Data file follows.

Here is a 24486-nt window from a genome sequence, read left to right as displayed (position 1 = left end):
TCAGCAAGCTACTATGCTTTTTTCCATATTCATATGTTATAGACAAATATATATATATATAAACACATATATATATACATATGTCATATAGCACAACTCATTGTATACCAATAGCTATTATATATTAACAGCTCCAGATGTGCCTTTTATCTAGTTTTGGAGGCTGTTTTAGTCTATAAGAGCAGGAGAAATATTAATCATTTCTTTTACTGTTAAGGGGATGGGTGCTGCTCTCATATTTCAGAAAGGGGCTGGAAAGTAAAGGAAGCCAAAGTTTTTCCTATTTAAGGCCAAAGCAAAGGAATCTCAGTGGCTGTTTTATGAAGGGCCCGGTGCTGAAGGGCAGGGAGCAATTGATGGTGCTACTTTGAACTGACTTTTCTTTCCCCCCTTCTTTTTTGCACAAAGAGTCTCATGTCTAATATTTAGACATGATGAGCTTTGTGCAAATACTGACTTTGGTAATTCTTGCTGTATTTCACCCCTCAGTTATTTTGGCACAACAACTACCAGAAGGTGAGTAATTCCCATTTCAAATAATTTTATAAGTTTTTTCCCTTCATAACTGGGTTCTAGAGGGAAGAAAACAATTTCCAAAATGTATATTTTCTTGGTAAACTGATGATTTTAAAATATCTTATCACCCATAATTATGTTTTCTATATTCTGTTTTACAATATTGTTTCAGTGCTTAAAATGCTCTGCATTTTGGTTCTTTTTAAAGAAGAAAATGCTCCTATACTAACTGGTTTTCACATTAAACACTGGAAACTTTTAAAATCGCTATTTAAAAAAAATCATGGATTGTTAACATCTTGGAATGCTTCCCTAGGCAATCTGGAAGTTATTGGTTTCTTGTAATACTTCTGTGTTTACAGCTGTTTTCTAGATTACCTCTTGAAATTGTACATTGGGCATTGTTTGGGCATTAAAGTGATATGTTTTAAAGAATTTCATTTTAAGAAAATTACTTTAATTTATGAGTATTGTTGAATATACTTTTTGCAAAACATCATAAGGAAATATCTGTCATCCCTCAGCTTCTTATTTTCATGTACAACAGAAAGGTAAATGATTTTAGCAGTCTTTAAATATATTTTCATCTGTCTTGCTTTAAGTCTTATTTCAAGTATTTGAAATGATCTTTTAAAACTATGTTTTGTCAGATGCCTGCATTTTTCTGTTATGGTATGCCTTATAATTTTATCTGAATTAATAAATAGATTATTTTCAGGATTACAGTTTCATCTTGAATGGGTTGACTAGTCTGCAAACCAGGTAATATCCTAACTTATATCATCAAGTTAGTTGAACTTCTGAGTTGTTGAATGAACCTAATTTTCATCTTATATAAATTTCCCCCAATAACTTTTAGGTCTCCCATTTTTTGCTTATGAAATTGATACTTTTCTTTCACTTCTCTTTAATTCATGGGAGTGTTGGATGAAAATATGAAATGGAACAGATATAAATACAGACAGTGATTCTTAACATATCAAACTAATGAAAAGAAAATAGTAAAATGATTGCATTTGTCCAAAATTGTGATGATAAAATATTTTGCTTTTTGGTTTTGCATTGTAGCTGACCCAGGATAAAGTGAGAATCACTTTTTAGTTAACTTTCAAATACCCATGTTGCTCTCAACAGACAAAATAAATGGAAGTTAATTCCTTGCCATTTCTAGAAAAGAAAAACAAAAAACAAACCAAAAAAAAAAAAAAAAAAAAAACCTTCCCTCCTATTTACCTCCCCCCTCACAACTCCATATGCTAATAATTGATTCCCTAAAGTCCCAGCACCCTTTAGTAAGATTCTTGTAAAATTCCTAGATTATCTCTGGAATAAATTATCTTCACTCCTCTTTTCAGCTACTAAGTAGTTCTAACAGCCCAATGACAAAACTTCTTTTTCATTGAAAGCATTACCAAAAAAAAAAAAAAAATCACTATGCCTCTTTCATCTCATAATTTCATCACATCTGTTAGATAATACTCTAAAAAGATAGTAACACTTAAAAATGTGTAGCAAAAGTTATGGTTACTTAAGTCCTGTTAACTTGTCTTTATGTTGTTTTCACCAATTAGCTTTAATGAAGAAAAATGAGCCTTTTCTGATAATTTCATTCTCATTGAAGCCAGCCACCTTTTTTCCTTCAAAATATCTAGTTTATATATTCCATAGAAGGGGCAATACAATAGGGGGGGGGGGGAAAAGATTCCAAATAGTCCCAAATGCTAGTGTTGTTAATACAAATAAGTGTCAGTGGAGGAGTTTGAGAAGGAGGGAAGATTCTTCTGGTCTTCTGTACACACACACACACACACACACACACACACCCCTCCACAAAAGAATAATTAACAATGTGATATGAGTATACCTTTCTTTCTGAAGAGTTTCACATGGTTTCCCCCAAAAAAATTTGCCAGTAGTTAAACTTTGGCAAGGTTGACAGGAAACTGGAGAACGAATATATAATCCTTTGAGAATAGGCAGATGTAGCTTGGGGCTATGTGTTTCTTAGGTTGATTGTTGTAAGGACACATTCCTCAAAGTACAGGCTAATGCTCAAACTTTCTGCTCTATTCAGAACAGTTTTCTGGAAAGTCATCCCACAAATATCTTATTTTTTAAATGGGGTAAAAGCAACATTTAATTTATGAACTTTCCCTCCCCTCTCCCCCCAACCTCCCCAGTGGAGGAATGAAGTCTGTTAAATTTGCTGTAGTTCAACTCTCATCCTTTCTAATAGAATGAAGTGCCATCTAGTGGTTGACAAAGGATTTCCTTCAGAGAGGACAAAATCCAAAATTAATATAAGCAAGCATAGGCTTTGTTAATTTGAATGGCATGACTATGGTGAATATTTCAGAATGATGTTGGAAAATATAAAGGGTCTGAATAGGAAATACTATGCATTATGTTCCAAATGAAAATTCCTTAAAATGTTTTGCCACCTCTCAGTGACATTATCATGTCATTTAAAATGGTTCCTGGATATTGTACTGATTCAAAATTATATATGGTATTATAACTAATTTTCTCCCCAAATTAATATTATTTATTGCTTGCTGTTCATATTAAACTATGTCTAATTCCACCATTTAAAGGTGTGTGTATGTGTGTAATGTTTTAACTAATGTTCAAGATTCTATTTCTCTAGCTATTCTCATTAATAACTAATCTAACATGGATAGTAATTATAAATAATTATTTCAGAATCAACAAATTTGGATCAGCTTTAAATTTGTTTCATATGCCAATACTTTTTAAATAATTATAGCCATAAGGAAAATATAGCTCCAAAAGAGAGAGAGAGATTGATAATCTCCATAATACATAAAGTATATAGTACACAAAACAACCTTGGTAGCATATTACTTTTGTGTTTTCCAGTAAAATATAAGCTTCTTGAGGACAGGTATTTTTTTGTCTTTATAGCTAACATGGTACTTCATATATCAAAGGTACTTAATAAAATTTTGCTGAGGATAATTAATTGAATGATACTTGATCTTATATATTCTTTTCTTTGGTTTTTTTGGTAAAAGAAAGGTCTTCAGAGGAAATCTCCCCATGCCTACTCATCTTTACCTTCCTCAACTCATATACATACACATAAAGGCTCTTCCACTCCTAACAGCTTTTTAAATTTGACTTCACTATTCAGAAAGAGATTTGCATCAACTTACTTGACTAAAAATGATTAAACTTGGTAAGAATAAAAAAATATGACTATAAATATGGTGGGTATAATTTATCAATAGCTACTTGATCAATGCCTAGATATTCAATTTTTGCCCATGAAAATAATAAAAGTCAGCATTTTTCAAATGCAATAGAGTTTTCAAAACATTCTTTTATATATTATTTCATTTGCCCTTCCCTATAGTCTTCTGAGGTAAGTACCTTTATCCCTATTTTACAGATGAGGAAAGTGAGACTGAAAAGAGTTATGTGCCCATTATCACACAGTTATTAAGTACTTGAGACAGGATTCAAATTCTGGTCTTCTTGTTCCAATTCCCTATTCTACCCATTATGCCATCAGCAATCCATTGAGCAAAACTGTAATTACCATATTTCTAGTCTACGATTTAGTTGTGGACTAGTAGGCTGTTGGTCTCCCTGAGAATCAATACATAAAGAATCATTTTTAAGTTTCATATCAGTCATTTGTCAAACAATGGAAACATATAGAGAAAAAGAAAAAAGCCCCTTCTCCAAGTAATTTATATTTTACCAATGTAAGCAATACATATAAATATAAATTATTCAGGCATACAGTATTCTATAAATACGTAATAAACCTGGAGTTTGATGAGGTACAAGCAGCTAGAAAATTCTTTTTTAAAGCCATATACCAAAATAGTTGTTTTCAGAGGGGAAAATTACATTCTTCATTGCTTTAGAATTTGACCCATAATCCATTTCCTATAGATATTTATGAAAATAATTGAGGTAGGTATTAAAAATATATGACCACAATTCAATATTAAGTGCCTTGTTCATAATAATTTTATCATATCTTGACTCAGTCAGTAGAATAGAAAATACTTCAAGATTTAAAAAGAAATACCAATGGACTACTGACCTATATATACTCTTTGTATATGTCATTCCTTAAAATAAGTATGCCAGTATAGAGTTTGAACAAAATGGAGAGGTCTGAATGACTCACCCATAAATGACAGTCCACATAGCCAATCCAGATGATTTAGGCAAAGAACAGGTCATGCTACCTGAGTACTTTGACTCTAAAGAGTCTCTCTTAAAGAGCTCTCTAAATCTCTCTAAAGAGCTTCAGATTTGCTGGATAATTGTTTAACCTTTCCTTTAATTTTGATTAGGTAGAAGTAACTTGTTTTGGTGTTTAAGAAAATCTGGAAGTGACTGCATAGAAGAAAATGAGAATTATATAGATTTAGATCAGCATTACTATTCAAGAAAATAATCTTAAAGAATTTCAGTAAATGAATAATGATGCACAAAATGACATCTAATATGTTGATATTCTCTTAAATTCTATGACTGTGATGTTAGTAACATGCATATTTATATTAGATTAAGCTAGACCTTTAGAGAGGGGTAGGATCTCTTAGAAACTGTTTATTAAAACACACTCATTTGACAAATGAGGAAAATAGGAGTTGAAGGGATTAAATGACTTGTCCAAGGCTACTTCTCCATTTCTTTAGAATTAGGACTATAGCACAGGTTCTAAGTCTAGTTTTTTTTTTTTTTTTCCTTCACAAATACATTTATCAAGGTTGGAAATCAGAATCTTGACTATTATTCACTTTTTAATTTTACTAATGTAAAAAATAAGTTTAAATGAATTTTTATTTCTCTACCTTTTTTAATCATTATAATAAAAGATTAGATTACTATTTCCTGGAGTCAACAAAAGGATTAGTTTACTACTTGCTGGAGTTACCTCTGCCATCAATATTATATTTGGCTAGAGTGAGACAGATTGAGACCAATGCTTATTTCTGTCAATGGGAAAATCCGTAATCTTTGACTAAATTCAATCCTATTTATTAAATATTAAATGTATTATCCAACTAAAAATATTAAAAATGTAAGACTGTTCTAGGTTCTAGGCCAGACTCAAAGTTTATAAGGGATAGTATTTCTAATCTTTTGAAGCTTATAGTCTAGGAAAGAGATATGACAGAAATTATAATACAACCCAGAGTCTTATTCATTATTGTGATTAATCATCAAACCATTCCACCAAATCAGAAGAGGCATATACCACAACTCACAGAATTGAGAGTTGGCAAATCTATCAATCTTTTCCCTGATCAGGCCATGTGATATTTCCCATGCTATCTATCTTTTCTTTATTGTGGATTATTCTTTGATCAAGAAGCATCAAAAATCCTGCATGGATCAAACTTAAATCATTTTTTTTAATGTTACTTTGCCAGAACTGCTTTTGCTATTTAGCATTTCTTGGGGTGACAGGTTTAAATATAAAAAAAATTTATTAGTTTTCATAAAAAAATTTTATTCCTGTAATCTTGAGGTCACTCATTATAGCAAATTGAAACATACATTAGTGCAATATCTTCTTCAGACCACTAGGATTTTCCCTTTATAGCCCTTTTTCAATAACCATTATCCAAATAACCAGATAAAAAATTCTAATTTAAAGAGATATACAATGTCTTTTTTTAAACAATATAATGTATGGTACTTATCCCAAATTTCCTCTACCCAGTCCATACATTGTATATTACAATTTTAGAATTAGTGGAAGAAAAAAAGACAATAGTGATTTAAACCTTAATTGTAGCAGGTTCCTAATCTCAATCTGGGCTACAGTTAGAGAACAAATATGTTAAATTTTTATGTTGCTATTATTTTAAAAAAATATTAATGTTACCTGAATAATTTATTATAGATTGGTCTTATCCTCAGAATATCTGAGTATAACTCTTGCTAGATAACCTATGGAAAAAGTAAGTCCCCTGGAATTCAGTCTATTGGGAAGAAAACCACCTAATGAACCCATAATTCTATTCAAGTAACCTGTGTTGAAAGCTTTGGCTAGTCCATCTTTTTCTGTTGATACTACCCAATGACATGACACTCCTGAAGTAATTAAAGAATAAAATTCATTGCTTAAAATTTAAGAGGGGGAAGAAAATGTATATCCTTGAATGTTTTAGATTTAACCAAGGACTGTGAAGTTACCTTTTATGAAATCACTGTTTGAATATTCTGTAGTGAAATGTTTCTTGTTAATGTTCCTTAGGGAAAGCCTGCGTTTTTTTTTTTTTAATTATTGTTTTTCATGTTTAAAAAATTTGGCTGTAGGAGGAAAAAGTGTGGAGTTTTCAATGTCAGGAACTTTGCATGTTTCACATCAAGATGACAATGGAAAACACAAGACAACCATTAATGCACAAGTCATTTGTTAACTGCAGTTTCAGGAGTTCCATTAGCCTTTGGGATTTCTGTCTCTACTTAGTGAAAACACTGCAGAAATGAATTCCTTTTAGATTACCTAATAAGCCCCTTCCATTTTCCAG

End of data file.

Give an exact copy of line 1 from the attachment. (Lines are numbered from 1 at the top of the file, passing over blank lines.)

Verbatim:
Here is a 24486-nt window from a genome sequence, read left to right as displayed (position 1 = left end):